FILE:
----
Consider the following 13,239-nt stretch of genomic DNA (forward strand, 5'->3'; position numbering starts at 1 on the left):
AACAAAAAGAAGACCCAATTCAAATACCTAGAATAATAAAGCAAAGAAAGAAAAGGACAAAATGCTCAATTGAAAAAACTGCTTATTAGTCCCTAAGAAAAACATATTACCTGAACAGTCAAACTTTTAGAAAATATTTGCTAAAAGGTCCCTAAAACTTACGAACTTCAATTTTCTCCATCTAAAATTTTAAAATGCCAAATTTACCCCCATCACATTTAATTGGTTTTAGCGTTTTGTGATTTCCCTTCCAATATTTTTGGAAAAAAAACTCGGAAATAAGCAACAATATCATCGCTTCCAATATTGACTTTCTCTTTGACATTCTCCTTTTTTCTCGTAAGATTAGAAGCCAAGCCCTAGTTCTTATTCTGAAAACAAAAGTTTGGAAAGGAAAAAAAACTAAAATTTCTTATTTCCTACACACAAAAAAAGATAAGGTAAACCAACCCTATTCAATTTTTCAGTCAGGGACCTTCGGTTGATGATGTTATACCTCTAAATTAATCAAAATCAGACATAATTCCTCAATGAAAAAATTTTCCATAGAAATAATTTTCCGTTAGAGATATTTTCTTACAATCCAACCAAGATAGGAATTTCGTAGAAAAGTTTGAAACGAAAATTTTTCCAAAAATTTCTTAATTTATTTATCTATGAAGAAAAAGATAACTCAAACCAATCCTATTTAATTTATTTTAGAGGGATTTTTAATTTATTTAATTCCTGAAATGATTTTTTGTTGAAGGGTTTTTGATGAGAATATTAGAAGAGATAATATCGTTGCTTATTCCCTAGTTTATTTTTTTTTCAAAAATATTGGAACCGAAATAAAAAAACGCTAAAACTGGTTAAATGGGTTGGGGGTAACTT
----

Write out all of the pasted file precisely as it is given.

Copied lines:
Consider the following 13,239-nt stretch of genomic DNA (forward strand, 5'->3'; position numbering starts at 1 on the left):
AACAAAAAGAAGACCCAATTCAAATACCTAGAATAATAAAGCAAAGAAAGAAAAGGACAAAATGCTCAATTGAAAAAACTGCTTATTAGTCCCTAAGAAAAACATATTACCTGAACAGTCAAACTTTTAGAAAATATTTGCTAAAAGGTCCCTAAAACTTACGAACTTCAATTTTCTCCATCTAAAATTTTAAAATGCCAAATTTACCCCCATCACATTTAATTGGTTTTAGCGTTTTGTGATTTCCCTTCCAATATTTTTGGAAAAAAAACTCGGAAATAAGCAACAATATCATCGCTTCCAATATTGACTTTCTCTTTGACATTCTCCTTTTTTCTCGTAAGATTAGAAGCCAAGCCCTAGTTCTTATTCTGAAAACAAAAGTTTGGAAAGGAAAAAAAACTAAAATTTCTTATTTCCTACACACAAAAAAAGATAAGGTAAACCAACCCTATTCAATTTTTCAGTCAGGGACCTTCGGTTGATGATGTTATACCTCTAAATTAATCAAAATCAGACATAATTCCTCAATGAAAAAATTTTCCATAGAAATAATTTTCCGTTAGAGATATTTTCTTACAATCCAACCAAGATAGGAATTTCGTAGAAAAGTTTGAAACGAAAATTTTTCCAAAAATTTCTTAATTTATTTATCTATGAAGAAAAAGATAACTCAAACCAATCCTATTTAATTTATTTTAGAGGGATTTTTAATTTATTTAATTCCTGAAATGATTTTTTGTTGAAGGGTTTTTGATGAGAATATTAGAAGAGATAATATCGTTGCTTATTCCCTAGTTTATTTTTTTTTCAAAAATATTGGAACCGAAATAAAAAAACGCTAAAACTGGTTAAATGGGTTGGGGGTAACTT